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California and the West | CAPITOL JOURNAL

Davis Finally Ready for His Close-Up on the Energy Mess

April 05, 2001|GEORGE SKELTON

SACRAMENTO — Tonight, Gov. Gray Davis finally will do what advisors have been urging since January: go on TV and talk directly to Californians about the energy fiasco.

Based on what he told a state Democratic convention Saturday, Davis' five-minute spiel will sound something like this:

Here's what happened: I inherited the mess. For 12 years, not one major power plant was built. And there was a massively flawed deregulation scheme.

Here's what we're doing: We've kick-started the plant approval process. Six are under construction. We've moved heaven and earth to generate more power, increase conservation and save the utilities. We've signed lower-priced, long-term energy contracts to stabilize supply. We're creating a public power authority to produce our own electricity--to ensure that we are never again held hostage by these out-of-state generators.

Here's what you can do: conserve. We need every Californian to cut back at least 10%. That's not hard. My wife last month cut 38%.

The idea tonight is to slice through the confusing clutter of information and succinctly summarize for people what's going on. Reassure them Sacramento is trying to fix it, but emphasize they also need to pitch in. Instill confidence. Like an FDR fireside chat. Problem is, Davis isn't known for being much of a chatterer.

Advisors have been pressing him for weeks to go on TV--live from the governor's office, flags in the background. Look like a leader.

The governor has been waiting for good news to report. Hoping to announce the successful completion of negotiations to buy the utilities' transmission lines. That won't happen tonight.

Davis could announce some gloomy numbers he disclosed Tuesday to Senate Democrats: The state has doled out $3.8 billion since January to buy electricity for the strapped utilities. It's spending up to an incredible $60 million per day.

Less gloomy news: The state has signed contracts to buy $42-billion worth of electricity years into the future, at an average cost of less than 7 cents per kilowatt. That's roughly one-quarter the spot market price Wednesday.

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The bad news for consumers: Davis will admit tonight that something like the big rate hike adopted last week by the Public Utilities Commission is necessary.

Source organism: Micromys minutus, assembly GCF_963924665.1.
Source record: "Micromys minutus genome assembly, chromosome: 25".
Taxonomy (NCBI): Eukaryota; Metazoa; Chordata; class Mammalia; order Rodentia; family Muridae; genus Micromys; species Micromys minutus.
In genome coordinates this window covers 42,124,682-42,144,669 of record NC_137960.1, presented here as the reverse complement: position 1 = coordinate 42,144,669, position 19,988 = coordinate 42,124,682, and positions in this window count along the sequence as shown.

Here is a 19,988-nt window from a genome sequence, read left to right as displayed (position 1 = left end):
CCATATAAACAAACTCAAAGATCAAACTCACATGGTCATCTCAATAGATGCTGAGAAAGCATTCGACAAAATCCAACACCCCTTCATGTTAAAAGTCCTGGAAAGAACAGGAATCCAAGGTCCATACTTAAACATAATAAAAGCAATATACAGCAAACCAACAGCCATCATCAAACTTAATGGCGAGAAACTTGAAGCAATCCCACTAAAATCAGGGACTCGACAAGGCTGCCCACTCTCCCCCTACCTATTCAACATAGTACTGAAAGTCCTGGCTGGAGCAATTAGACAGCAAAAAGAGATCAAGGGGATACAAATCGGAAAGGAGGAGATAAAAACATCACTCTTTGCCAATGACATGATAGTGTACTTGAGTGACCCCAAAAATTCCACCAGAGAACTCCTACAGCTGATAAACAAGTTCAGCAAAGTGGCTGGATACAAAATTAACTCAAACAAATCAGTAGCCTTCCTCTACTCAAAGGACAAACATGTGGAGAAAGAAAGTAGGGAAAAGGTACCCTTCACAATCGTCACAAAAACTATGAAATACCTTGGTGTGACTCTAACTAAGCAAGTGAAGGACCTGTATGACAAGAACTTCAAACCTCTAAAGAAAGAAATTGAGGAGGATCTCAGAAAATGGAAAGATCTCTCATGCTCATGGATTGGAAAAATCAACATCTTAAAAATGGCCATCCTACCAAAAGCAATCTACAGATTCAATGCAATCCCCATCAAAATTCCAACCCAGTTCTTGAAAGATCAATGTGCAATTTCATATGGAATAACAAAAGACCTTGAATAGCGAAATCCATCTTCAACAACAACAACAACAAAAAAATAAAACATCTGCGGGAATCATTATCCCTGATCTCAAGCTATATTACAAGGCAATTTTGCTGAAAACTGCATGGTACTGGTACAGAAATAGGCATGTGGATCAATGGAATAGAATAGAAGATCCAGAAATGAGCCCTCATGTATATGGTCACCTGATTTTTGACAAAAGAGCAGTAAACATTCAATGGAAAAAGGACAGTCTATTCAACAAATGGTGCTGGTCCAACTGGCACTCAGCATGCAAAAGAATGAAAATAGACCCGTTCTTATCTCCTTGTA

I'll fight to protect those least able to pay. Reward those who conserve the most. 'Motivate' the biggest guzzlers to cut back.

One of the last holdouts against a rate increase, Davis still hasn't taken a public position on the roughly 40% hike pushed last week by his handpicked PUC president, Loretta Lynch. The governor and top aides insist he didn't even know about Lynch's plan until reading about it in The Times.

Lynch agrees: "I did not talk to him specifically about my proposal."

She acted, the PUC leader says, because higher rates are needed to ensure that state bonds will be repaid. These are bonds needed to reimburse the state for the electricity it is buying. "I thought we should act--the sooner the better--to safeguard the [state] general fund."

Democratic consultant Darry Sragow, who now is advising power companies, says Lynch's action was essential to cure a sick energy system. "The intestinal blockage has been removed."

Lynch has become a Republican punching bag, an inviting target because she's a former Democratic campaign strategist and Bill Clinton aide.

"I didn't have an energy background when I took this job a year ago," the lawyer notes, "but I sure do now. It doesn't take an economic degree to understand what's wrong with this market: Lax rules, not enough regulation and people gouging us. . . .

"Even a blind pig can see that these [generator] folks are making too much profit."

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Davis was urged at a Senate Democratic caucus Tuesday to get tough with the power profiteers. Seize a plant or two. At least seize their power. "This is no different than dealing with the schoolyard bully," said Sen. Don Perata (D-Alameda).

The governor replied that he needed evidence of "egregious" behavior. Also, the generators might retaliate by pulling out of California.

"It's a gigantic game of chicken," says Sen. Debra Bowen (D-Marina del Rey), who heads the Senate Energy Committee. "We look weak."

Davis also was prodded to barnstorm the state selling his energy plan, as he did education reforms. But as Senate leader John Burton (D-San Francisco) notes: "Selling education is like selling ice cream. Selling people on this is like selling castor oil."

The castor oil salesman will be on most TV stations at 6:05--several weeks late. Assuming there's not a blackout.

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